Basic questions about the nature of household institutions abound. Why are the occupants (and also, for that matter, the owners) of a dwelling unit so often related by kinship? Why don’t all adults live alone, or, conversely, all in one huge household? How do household members obtain the rules that govern their relationships and what sorts of rules are they likely to favor? Although cultural variables also unquestionably affect how individuals set up households, my central thesis is that individuals, across cultures and historical eras, tend to structure their households with a close eye to reducing the transaction costs of their domestic interactions.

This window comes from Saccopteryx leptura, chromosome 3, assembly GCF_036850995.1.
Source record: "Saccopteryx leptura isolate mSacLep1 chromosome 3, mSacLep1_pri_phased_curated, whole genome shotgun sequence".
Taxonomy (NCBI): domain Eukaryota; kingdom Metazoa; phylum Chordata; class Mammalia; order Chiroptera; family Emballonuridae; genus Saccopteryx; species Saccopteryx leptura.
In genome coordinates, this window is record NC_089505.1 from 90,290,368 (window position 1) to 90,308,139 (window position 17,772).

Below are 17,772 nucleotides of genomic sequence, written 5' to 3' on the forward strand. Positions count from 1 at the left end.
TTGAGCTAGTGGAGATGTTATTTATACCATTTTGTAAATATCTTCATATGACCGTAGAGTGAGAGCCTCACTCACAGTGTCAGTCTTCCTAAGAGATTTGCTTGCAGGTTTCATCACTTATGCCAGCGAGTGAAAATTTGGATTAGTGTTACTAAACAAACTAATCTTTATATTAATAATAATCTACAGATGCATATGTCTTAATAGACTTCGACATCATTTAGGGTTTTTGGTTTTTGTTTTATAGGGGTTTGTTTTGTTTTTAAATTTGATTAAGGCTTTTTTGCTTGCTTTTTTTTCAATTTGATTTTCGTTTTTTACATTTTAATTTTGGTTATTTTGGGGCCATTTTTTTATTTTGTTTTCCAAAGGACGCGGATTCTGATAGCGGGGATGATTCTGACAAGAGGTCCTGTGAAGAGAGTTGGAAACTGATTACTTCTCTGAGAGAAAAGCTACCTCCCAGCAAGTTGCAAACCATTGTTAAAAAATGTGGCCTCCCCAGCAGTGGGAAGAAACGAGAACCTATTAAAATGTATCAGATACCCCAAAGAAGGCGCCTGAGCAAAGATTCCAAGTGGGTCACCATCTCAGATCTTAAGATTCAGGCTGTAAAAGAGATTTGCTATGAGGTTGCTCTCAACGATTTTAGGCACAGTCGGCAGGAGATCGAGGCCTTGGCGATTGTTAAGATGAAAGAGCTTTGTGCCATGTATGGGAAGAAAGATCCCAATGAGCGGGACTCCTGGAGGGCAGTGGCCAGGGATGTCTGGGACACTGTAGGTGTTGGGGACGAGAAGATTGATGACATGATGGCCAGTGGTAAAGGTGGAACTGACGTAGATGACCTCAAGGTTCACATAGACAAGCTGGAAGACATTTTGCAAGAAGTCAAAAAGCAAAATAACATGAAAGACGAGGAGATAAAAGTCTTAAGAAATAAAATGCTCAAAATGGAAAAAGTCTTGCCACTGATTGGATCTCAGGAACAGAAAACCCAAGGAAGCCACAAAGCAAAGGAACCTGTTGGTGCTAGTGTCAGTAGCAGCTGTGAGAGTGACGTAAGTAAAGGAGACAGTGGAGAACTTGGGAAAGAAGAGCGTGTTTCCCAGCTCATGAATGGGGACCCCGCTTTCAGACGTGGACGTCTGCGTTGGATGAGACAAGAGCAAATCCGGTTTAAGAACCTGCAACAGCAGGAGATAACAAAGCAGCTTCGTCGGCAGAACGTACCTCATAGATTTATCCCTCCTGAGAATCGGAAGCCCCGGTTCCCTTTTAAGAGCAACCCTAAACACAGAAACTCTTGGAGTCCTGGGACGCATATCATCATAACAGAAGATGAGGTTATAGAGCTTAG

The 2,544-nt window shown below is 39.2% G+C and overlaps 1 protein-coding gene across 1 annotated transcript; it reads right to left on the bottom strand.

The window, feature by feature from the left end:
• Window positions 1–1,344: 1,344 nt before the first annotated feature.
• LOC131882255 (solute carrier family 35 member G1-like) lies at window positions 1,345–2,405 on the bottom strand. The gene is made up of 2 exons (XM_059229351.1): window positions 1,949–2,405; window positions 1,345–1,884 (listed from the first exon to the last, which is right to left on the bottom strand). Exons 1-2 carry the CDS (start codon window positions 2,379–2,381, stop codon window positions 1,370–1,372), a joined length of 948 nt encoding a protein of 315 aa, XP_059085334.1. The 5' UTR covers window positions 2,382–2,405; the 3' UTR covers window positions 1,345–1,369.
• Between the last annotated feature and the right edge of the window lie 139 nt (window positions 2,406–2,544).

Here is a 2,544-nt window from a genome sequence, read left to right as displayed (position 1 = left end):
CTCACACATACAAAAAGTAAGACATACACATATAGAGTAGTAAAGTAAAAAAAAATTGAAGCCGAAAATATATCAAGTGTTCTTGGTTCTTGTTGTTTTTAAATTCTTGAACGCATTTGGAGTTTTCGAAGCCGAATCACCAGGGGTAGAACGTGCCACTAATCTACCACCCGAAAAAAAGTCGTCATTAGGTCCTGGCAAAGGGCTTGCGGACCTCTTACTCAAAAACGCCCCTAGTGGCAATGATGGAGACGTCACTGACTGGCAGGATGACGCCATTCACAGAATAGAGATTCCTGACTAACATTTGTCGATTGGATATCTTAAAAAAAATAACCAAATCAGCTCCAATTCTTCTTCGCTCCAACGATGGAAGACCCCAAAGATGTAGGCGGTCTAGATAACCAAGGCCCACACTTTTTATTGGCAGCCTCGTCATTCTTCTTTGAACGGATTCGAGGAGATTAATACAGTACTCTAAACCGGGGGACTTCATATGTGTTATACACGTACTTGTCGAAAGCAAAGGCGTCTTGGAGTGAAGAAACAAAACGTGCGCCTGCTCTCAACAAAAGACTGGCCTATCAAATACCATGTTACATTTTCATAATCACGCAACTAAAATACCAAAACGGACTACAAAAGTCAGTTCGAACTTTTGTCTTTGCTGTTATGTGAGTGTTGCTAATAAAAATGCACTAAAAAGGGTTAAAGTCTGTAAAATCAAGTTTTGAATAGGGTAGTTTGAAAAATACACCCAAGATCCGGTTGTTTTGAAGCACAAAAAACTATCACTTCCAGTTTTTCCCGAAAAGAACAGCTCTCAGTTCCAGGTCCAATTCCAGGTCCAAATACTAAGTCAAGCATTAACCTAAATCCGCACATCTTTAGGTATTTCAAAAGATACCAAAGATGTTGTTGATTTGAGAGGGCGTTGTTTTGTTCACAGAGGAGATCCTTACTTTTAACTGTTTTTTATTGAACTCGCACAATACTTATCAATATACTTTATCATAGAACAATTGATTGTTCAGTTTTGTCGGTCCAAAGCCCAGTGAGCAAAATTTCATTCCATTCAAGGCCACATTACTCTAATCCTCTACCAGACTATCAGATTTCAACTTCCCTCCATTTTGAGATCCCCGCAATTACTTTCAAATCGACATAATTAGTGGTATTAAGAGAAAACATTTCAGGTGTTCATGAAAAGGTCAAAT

Household relationships are rife with possibilities for an opportunist. A bad occupant can abuse common spaces, pilfer personal property, neglect household duties, and evade duties to landlords. A bad co-owner may shirk on management duties and siphon off assets. An individual entering into a household relationship would want to minimize these sorts of risks. One strategy would be to rely on the legal system to impose sanctions on a domestic malefactor. Most people in contemporary liberal societies, however, instead prefer to take advantage of informal social controls. To reduce the transaction costs of achieving mutually advantageous outcomes in their home lives, most individuals adopt the strategy of consorting with intimates. To achieve intimacy in a domestic relationship, it is helpful to keep the number of persons involved low, to associate with persons who share one’s tastes, and, in particular, to keep company which individuals with whom one anticipates having continuing relations. It is well established that a prospect of future interactions is conducive to trust and cooperation. The establishment of a trusting home environment, in turn, is highly advantageous because it enables household members to spontaneously trade services, a method of coordination far more efficient than formal bilateral contracting.